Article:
A look into the things we wonder about, but don't always speak about.
The B-side of remote
Years ago when I was recruited by a "virtual company" people's jaws would drop when I said I could work from home.
"From home? Like all day?"
Fast-forward to 2021 where we've all learned that remote work is not all gumdrop and unicorns. There are social costs, and location salaries, and zoom burnouts that are starting to happen.
So we thought we'd look at the b-side of remote work. The things we're only starting to wonder about, now that we're all invested in work world's next grand experiment.
Pass the anvil, neighbor
Working in professional groupings is kind of a new concept. Before the 19th century, we were all blacksmithing from our homes until "Bye, I'm off to work!" became a thing. And with that came a whole bag of issues.
Issues like spreading of germs and viruses, the productivity problem of workplace distraction, the transportation collapse when people move around at the same time, and all the other environmental factors of trying to fit everything into 9 to 5.
Now that we're all working from the couch, it almost feels like most of our office problems are about to magically expire. But are these challenges really gone for good? As humans we adapt so fast perhaps they will be.
The thing is, we know that when the race is on between morality and tech, the clear winner is always tech. So where do we stand on the more contentious things? And what are some of the new issues we're about to click into?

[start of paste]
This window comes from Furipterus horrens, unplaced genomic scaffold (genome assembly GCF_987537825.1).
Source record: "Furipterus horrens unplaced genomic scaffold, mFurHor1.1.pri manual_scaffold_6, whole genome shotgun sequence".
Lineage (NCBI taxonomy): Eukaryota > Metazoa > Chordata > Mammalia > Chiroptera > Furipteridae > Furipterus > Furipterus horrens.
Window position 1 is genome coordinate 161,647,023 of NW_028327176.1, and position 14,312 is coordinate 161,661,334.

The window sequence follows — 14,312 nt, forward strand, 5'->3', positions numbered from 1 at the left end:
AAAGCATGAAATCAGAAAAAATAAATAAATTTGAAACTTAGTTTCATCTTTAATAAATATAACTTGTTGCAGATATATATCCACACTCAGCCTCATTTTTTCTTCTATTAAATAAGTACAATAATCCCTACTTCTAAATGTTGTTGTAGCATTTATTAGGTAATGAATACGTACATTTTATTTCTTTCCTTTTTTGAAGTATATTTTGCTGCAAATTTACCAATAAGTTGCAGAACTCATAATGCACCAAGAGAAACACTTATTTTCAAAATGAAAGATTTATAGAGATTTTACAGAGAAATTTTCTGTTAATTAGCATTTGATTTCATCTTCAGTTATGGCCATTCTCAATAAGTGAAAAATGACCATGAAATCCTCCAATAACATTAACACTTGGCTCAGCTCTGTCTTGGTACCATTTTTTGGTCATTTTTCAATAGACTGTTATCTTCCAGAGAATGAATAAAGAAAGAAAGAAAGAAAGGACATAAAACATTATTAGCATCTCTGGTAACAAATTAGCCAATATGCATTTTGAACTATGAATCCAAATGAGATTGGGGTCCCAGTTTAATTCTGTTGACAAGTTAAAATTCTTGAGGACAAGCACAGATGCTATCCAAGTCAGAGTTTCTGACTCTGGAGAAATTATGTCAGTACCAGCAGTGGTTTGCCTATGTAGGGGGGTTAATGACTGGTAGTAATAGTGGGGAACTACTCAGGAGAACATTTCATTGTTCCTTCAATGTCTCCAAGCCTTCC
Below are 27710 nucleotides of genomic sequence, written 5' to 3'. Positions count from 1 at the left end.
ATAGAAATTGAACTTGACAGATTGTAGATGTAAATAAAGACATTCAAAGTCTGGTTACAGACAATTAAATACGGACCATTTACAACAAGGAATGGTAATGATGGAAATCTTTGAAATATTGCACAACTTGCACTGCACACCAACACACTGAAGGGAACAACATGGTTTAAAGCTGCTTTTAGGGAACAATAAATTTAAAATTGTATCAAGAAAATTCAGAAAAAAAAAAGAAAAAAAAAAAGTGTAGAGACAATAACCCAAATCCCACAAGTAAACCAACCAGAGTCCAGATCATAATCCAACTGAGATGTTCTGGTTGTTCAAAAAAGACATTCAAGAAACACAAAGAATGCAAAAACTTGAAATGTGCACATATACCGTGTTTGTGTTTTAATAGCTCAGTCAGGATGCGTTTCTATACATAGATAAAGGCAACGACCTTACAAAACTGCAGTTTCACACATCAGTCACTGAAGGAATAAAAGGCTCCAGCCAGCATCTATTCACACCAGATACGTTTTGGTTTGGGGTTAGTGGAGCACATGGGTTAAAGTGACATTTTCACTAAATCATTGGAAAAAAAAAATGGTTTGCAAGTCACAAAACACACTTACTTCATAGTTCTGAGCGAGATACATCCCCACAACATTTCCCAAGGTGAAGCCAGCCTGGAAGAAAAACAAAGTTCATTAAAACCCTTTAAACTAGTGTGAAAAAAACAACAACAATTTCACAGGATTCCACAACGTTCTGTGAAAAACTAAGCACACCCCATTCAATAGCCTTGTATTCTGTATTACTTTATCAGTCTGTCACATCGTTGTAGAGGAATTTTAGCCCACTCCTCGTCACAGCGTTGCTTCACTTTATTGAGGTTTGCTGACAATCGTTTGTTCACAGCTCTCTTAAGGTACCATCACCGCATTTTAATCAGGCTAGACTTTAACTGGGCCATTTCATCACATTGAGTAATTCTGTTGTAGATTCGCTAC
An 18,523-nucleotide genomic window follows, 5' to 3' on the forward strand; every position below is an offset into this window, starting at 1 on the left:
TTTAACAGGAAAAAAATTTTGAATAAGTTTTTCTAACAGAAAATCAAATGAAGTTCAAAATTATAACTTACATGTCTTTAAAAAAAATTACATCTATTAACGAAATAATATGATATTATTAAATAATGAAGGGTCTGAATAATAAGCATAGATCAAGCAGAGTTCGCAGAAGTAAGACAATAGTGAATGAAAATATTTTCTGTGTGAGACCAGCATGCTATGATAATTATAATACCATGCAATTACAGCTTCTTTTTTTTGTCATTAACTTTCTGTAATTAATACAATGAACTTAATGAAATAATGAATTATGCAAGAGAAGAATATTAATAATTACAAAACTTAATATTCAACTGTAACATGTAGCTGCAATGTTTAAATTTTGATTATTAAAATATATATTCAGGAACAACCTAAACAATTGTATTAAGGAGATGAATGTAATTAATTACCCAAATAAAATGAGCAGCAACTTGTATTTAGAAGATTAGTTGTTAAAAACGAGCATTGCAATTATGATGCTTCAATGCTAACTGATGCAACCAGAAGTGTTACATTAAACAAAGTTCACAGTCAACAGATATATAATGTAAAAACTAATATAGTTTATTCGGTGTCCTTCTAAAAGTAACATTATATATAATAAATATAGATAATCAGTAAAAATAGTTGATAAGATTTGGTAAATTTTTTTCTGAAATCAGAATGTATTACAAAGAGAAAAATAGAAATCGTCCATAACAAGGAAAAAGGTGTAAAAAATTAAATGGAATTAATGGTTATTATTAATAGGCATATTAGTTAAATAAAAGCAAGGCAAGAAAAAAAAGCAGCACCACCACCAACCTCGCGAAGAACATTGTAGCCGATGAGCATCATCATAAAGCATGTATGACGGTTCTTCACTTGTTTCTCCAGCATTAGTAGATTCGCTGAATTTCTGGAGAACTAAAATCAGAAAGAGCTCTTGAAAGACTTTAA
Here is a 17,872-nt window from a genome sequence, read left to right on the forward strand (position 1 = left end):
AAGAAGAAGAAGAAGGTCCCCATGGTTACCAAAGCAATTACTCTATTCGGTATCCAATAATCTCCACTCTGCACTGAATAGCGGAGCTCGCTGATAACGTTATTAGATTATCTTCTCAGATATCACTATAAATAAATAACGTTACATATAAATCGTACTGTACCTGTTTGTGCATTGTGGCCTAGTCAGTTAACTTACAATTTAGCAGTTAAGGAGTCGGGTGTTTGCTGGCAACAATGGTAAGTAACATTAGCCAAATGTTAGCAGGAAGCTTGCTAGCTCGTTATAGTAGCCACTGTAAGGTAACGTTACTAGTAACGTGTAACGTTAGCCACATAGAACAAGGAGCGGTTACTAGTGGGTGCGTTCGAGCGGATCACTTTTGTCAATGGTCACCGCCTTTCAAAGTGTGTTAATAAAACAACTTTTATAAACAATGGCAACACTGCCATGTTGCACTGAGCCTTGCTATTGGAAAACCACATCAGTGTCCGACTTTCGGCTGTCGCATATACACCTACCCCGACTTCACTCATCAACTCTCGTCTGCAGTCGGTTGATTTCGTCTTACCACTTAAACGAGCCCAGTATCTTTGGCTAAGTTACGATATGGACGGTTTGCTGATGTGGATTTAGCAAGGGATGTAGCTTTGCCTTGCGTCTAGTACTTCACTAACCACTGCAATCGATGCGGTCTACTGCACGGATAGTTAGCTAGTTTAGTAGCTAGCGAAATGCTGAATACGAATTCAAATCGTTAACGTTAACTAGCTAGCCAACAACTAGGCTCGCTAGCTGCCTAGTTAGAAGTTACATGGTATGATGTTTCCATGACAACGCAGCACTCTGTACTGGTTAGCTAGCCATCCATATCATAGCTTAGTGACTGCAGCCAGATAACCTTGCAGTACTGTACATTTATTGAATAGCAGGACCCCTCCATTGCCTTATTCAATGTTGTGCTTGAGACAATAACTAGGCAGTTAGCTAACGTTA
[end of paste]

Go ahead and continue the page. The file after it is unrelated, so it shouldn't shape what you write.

Let's talk about it.
What happens when we're sick?
Health has always been important but in a world where shopping has turned into a germ-repelling commando mission, our well-being, or how we act when we're not well, has been turned into an everyday discussion.
Because the old rules were simple. If you're sick, stay home. Take a day, watch some gameshows, and come back when there isn't Kleenex all over the floor. Still sick? Get a doctor's note and take your tea drinking up a notch.
But the remote world is more complex than that. What does it mean to be sick when you can still wear your pyjamas to work? Is checking emails work? Does Slacking from your phone mean you're well enough to attend a meeting?
And are those "bed desks" any good? (asking for a friend)
The thing is, working when you're sick can prolong recovery time. So you lose, your family loses, and your team loses. The meeting may look important today but it's myopic in the bigger picture.
Here's how the Slite handbook puts it:
In the old days of free frolic, we'd actually turn off because the remote tools we needed to work weren't tempting us from the palm of our hand. Today it's your health that's in the palm of your hand. You decide when and how self-care is needed by really switching off.
Which brings us to our next point: remote guilt.
Remote guilt is a thing.
Remote work is an a-type's dream. Work as hard as you want, as many hours as you want, for whoever in the world you want. The only limit to your potential? The speed of your PC's processor. Only remote work is not an a-type's dream—or anyone else's. For some, it's more like a guilt-ridden cave of remorse.
Because remote guilt is a real thing. Just ask anyone who's run an errand in the middle of the day, who's had a needy kid nearby on a Zoom call, or who's looked at their todo list on a Friday and thought, "I've done nothing this week."